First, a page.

I have participated in many professional discussions on Twitter.  Our division has placed heavy enphasis on Professional Learning Communities (PLCs) in the last 5+ years.  Twitter has offered me a living, breathing, ever-changing PLC (or PLNetwork).  I have participated in #edchat, during which 500+ teachers tackle a different question facing global education each week.  I have participated in #elemchat, a chat focused on issues facing elementary teachers specifically.  I have participated in #ellchat, a chat focused on students and families whose first language is not English.  I have participated in #ntchat, a chat that brings together experienced teachers with new teachers to share advice and answer questions.  Often, we are not sure which participants are which since we all seem to learn!  I have participated in #ptchat, a chat that brings together parents and teachers to share the different view points on different topics in hopes that we can help each other.  I have participated in #ecosys, which is mainly USA teachers who are working for change in public education, but I learn a lot about the teaching situations of my colleagues outside of my little Regina world.  I have participated in the #blacked chat, which focuses on issues facing minority students.  I have participated in the #bookaday challenge, where we shared thought and reviews of books we are reading.  Finally, we know that exercise does wonders for the brain, so I have joined the #temt group on Twitter as well…  The Twitter Exercise Motivation Team.  This is a group of (mostly) teachers who are helping each other get out there and move!  All this learning and discussion from a social media website!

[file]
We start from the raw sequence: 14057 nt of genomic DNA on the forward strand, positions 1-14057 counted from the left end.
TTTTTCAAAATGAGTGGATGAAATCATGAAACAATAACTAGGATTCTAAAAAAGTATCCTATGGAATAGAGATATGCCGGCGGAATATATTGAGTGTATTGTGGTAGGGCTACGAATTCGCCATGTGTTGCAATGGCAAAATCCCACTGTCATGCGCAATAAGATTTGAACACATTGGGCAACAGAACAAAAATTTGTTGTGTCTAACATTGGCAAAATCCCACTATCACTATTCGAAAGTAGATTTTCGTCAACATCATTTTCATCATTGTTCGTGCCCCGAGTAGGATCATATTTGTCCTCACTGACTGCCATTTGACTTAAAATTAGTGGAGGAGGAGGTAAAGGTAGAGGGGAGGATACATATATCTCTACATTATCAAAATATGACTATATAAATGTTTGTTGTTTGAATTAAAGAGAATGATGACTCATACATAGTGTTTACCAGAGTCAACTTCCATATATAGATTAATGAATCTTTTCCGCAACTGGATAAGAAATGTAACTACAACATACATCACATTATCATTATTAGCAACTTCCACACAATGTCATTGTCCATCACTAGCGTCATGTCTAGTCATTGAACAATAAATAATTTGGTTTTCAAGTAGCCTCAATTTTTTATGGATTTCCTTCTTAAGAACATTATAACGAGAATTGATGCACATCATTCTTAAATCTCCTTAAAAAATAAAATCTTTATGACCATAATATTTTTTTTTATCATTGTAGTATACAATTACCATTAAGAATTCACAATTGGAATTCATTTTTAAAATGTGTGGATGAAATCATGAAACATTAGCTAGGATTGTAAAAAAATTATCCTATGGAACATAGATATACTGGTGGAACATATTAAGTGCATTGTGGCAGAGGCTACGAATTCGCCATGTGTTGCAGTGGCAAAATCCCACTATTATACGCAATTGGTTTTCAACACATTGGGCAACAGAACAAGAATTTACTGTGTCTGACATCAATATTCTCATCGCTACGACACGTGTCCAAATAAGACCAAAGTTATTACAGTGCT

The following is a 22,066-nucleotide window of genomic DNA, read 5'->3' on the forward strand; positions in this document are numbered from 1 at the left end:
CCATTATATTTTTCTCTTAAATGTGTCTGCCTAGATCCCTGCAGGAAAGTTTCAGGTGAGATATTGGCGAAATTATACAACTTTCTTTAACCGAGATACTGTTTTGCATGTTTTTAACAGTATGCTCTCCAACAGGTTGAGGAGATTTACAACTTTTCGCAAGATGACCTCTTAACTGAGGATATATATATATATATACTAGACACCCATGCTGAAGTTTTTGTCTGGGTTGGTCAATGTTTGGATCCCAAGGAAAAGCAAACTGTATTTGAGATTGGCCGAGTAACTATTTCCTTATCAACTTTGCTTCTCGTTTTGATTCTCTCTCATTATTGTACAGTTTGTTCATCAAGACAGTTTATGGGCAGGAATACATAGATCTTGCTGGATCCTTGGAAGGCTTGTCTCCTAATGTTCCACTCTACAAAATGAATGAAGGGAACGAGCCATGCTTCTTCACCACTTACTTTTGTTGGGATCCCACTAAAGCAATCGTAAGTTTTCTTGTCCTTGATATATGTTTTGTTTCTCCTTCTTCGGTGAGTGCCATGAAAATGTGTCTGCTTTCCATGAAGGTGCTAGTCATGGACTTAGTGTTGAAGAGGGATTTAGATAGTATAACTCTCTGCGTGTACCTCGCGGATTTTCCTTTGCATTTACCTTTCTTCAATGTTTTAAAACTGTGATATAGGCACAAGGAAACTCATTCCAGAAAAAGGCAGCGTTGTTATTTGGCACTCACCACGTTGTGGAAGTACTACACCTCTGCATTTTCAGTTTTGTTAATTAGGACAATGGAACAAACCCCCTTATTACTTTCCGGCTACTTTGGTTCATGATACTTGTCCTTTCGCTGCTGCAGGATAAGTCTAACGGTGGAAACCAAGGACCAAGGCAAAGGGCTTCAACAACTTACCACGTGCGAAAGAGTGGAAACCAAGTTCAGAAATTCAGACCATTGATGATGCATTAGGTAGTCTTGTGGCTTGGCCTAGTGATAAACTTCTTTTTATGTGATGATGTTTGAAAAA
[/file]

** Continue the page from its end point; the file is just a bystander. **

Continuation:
I’m sure that I am forgetting something, but oh well!  So, this is what Twitter has done for me.  What has it done for you?

15 thoughts on “What Twitter has done for me

  1. Jamie,
    I completely agree with you about Twitter and my own growth as a teacher. In fact, Twitter is responsible for my growth this past year-not my home campus or district. Unfortunately, I have mentioned Twitter to my administration several times and it fell upon deaf ears. I really wish teachers would try it just for a little while. I think they will be amazed at the opportunities.

  2. Transformation is a great word to use. Twitter has transformed me as a teacher as well. Amazing, isn’t it? And after only a few months on Twitter, it is seeping into other parts of my life too. #temt IS awesome and it’s keeping me motivated to get healthier… (which in turn makes me a better teacher.)

    Love this post! Thanks for sharing!